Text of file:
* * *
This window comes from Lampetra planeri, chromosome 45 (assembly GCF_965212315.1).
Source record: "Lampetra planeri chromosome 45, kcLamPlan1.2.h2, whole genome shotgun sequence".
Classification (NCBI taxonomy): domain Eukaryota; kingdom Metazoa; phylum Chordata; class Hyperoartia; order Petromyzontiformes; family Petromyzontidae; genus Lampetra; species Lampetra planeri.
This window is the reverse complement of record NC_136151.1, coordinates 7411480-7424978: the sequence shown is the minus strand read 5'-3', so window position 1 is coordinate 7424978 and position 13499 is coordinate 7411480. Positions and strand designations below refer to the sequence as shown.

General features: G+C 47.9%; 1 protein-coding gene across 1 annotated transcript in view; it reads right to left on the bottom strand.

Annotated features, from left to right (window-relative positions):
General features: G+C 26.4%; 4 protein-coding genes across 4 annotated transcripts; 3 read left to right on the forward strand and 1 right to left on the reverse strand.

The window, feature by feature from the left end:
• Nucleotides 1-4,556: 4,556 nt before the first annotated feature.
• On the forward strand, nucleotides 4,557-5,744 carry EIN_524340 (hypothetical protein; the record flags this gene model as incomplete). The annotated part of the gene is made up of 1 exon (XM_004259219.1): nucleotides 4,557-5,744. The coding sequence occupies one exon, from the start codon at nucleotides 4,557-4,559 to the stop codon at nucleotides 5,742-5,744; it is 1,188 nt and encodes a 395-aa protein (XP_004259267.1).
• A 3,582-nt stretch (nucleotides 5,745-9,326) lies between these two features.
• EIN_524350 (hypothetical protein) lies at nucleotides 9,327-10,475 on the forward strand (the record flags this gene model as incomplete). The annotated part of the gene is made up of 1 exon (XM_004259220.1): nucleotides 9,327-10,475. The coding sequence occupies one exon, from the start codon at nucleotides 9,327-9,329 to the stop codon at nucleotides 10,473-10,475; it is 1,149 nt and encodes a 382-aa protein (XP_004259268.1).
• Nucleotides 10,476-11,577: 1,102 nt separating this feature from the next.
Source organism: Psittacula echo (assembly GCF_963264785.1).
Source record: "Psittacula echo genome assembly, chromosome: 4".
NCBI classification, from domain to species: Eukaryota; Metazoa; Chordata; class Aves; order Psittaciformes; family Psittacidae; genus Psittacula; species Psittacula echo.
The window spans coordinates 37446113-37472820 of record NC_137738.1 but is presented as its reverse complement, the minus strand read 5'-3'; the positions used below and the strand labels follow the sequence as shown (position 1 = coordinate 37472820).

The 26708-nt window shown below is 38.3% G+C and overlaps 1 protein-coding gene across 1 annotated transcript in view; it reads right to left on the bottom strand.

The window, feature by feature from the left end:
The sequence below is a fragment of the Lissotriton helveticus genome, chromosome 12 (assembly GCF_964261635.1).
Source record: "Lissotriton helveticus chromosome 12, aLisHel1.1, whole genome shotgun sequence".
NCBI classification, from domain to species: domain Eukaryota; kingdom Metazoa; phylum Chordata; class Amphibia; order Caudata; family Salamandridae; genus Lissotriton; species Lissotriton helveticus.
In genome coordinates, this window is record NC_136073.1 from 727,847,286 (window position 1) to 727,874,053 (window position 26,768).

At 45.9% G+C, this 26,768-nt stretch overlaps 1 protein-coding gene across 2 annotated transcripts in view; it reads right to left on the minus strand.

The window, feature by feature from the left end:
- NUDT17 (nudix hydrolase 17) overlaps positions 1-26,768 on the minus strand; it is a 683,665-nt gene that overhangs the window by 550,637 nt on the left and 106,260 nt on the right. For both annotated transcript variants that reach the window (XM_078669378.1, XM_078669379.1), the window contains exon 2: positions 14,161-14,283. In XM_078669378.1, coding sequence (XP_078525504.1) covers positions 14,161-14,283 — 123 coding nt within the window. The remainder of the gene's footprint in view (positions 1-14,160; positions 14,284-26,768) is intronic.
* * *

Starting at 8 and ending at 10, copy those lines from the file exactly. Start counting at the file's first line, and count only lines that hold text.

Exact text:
The window, feature by feature from the left end:
• Nucleotides 1-4,556: 4,556 nt before the first annotated feature.
• On the forward strand, nucleotides 4,557-5,744 carry EIN_524340 (hypothetical protein; the record flags this gene model as incomplete). The annotated part of the gene is made up of 1 exon (XM_004259219.1): nucleotides 4,557-5,744. The coding sequence occupies one exon, from the start codon at nucleotides 4,557-4,559 to the stop codon at nucleotides 5,742-5,744; it is 1,188 nt and encodes a 395-aa protein (XP_004259267.1).